regexdiff is a tool that analyzes regular expressions. you can use it to figure out what a regex does, or why one that you wrote isn't working right. the way it works is simple: you put in a regex and a string, and it tells you the closest string to the one you gave that matches the instruction.

for example, if you've written a URL regex https://\w+\.\w+ and it isn't matching the right strings, you could put http://google.com in and regexdiff will tell you that it needs an s to match -- sounds like you forgot a ?! it will also tell you that https://www.example.com doesn't match because it has too many dotted sections.

this tool works with the mathematical kind of regexes. it does not care about capturing groups or laziness qualifiers.

backreferences and recursion are not supported, but lookahead and lookbehind (both positive and negative) are. note that if the "anchored" flag is enabled, your regex will not be able to match anything if you put a lookahead at the end of it. instead of followed by foo: (?=foo), you can just write followed by foo: foo.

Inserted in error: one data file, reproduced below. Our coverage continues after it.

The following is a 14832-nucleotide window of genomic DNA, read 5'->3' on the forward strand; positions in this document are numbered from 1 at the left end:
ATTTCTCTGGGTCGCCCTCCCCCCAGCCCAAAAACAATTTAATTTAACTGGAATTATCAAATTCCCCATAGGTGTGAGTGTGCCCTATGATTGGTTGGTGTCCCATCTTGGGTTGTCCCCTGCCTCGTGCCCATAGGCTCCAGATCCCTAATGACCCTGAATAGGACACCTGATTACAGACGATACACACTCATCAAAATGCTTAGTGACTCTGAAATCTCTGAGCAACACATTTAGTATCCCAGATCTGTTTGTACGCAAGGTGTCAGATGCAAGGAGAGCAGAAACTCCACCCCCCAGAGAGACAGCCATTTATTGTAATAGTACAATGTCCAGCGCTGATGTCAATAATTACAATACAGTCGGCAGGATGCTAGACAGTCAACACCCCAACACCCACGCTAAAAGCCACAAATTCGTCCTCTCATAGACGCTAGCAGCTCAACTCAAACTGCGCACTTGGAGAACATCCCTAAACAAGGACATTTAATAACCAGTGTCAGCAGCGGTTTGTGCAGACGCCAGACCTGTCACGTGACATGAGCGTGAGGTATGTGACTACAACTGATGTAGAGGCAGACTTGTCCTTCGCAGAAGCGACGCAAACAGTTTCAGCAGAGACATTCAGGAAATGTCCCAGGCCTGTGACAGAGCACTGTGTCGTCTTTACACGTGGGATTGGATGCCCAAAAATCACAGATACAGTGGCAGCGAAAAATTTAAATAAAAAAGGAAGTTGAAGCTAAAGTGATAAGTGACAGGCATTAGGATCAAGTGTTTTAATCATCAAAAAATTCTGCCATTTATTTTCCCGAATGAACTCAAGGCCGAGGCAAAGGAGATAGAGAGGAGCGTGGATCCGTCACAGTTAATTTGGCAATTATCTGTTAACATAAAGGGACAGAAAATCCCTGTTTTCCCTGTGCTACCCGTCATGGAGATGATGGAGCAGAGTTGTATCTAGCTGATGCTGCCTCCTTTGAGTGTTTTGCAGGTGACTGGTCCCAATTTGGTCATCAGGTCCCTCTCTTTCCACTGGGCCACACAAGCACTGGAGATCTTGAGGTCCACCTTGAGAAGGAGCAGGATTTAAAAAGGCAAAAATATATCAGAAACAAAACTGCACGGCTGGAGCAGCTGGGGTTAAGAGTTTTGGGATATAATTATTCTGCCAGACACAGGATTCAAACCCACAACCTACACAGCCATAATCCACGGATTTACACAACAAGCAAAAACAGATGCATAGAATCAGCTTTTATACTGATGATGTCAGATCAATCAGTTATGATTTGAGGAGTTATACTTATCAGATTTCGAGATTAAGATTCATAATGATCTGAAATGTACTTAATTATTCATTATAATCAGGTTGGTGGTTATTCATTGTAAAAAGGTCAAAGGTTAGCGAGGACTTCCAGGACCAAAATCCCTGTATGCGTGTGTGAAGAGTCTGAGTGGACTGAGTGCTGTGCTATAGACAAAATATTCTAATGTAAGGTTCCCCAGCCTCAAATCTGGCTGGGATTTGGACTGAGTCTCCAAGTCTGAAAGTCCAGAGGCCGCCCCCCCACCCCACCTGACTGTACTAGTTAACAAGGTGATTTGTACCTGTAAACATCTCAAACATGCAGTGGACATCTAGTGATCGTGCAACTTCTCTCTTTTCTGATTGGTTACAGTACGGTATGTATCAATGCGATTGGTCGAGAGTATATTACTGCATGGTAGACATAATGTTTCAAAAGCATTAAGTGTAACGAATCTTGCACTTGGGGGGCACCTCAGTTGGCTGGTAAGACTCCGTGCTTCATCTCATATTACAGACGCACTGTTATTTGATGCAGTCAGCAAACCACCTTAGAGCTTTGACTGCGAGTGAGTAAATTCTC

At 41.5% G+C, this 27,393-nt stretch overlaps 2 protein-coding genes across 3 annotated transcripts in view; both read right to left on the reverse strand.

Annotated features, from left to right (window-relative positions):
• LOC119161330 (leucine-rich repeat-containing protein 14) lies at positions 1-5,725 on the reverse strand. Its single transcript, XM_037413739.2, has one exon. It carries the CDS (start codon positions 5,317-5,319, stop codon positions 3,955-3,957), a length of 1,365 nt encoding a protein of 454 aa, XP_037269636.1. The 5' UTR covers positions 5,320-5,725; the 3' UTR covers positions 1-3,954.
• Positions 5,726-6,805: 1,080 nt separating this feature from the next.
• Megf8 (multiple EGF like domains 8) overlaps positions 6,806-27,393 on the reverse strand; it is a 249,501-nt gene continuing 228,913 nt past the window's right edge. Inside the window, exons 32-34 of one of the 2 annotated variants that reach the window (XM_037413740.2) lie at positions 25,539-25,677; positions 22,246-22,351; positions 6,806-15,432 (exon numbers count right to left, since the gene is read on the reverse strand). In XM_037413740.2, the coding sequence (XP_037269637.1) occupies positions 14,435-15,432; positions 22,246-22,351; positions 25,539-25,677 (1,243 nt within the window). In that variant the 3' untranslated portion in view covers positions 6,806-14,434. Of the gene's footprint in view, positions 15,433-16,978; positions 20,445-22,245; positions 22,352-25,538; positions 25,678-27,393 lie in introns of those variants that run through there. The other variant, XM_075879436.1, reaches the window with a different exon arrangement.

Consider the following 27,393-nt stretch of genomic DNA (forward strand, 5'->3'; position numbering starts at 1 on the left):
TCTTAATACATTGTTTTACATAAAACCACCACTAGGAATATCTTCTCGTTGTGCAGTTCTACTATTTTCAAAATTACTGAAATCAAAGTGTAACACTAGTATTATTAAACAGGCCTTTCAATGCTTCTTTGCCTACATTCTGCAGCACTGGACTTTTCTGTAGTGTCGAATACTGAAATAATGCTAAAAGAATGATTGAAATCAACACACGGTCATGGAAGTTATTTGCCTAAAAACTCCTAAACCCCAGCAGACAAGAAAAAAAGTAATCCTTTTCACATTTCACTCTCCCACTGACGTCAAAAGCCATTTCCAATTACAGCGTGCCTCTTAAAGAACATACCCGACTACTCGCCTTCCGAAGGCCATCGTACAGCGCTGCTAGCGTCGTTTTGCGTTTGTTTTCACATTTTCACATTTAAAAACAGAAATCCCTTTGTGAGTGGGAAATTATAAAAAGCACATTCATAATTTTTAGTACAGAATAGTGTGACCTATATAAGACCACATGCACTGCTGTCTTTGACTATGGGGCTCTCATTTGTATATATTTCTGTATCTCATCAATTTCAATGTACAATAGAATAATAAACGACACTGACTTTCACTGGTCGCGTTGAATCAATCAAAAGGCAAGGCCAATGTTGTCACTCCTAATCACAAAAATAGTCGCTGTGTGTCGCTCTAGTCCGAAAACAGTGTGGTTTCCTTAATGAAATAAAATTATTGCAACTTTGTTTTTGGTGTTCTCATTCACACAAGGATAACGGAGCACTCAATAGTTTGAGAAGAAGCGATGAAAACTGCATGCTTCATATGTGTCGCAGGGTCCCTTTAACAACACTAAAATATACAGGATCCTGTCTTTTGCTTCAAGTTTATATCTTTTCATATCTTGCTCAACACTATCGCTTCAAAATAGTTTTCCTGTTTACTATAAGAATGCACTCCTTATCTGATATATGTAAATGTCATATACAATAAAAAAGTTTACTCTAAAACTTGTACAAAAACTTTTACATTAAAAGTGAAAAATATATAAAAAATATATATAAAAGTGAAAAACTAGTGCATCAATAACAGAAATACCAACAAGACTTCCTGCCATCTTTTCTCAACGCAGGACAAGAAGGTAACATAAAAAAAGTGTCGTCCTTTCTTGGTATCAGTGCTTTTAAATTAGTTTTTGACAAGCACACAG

if the tool complains that your regex "cannot match any strings", it means that its structure is contradictory in such a way that there is no string that matches it. one way this might happen is misusing lookaround, like by doing (?=a)b.

if the "anchored" flag is enabled, it always creates an impossible expression if you have a lookahead at the end of the expression or a lookbehind at its beginning, because you cannot simultaneously be at the end of the match and still have characters remaining.